Bengt Forsberg: Neglected Works for Piano
‘Neglected Works for Piano’ is all that the front of Bengt Forsberg’s new CD reveals. The fact that they’re all women composers, of varying degrees of obscurity, only becomes plain from the tracklist – a gratifyingly understated approach in an age obsessed with positive-discrimination box-ticking.
Forsberg has long been a master programme planner – how could he be otherwise, having spent so many years sharing a concert platform with the inimitable Anne Sofie von Otter? This is no exception. We begin with Vítězslava Kaprálová, one of the great ‘what ifs’, who died in 1940 at just 25 from TB. She was a pupil of Martinů and shares his rhythmic verve in the four April Preludes. What’s also striking is her sureness of voice, the pieces by turn folk-imbued, punchy and wistful, ending with a rhythmically inventive, incisive Vivo. Forsberg follows this with Amy Beach’s Scottish Legend, which also draws on folk influences, though to very different effect. Another strikingly mature work is the Sonatina by Doreen Carwithen (later to be Mrs Alwyn), the product of her twenties, with a scintillating slow movement full of textures that glisten in the air, making the most effective of contrasts with the muscular, toccata-like finale.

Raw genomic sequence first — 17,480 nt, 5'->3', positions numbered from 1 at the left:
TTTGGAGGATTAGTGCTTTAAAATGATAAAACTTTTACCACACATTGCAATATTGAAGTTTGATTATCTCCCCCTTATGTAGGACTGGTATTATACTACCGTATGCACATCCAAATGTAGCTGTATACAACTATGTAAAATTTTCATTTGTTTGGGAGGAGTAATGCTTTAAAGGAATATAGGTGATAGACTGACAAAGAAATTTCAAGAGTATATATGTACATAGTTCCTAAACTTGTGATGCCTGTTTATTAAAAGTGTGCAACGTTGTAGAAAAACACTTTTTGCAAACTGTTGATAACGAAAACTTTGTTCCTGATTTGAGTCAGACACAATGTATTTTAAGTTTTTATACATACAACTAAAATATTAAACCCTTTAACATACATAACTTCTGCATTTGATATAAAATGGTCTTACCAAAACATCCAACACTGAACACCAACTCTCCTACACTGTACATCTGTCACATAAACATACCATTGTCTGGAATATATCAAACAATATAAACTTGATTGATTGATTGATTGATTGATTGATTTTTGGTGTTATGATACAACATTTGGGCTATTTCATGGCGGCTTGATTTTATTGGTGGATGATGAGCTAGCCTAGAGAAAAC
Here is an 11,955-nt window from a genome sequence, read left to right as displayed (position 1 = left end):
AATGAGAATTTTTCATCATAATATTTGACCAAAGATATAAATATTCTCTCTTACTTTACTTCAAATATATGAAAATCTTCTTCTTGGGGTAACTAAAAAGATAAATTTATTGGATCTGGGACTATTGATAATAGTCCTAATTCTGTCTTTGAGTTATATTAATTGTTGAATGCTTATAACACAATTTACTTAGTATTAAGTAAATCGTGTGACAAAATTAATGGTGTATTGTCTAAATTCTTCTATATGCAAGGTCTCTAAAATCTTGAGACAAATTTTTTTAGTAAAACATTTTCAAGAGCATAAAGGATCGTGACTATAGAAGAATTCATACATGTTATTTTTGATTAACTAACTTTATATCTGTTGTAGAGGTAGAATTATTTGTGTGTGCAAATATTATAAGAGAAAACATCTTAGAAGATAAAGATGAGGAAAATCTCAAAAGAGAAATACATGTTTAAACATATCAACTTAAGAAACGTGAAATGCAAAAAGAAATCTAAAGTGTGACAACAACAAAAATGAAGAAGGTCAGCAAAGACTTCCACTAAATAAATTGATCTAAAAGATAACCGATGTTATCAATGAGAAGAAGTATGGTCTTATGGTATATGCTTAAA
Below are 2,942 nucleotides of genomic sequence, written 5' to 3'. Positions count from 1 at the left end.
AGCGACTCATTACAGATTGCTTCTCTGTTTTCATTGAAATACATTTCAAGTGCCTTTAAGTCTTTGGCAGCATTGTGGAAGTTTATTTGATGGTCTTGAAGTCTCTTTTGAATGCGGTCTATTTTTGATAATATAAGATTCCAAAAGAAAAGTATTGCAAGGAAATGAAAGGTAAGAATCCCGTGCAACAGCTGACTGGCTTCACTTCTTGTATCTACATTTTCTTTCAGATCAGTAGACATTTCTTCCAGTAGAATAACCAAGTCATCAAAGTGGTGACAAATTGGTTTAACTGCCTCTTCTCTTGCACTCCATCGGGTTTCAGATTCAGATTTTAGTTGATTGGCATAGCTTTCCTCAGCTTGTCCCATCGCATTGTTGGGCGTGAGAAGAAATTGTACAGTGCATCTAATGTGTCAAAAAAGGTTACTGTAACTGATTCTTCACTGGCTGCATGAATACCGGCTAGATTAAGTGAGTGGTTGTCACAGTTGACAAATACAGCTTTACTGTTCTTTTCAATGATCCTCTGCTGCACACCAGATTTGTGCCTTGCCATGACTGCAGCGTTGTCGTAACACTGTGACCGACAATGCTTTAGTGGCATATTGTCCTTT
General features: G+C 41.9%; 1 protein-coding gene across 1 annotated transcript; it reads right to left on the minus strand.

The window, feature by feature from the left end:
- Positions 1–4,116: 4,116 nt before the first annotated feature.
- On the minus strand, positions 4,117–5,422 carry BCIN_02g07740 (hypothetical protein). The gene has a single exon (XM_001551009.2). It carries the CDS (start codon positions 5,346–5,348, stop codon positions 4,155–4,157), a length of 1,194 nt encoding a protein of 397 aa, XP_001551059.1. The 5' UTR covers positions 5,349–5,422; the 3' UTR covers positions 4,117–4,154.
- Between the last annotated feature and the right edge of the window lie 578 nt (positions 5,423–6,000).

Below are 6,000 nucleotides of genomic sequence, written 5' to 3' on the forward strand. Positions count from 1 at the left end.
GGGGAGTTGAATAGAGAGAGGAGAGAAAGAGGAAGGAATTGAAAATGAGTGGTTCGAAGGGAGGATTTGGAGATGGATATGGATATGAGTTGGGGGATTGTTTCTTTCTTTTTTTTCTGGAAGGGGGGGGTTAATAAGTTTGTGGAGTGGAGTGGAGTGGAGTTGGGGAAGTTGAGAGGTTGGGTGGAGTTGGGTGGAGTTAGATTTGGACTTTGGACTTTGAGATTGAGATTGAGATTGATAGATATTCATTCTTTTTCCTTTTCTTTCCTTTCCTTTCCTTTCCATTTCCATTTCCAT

Other highlights? There are many, from the Chopinesque Valse élégiaque of Valborg Aulin, raptly played by Forsberg, to the B minor Sonata of another Swede, Ruth Almén. She apparently devoted much of her life to teaching but, as Forsberg speculates in his lively notes, ‘she seems to have been a singular, strong-willed woman with no wish to please her audiences, if there ever were any.’ It’s a work of great passion and virtuosity, framed by frenetically driven outer movements. Grażyna Bacewicz is one of the better-known figures here and the ‘Oberek’ that concludes her Sonatina is infectiously brilliant – and sits surprisingly comfortably alongside the Tailleferre D major Pastorale that follows it. The disc ends with Ruth Crawford Seeger’s splendidly craggy Sixth Prelude, a work of great power in spite of its brief duration. With a recording as fine as the pianism, this is a terrific disc, heartily recommended.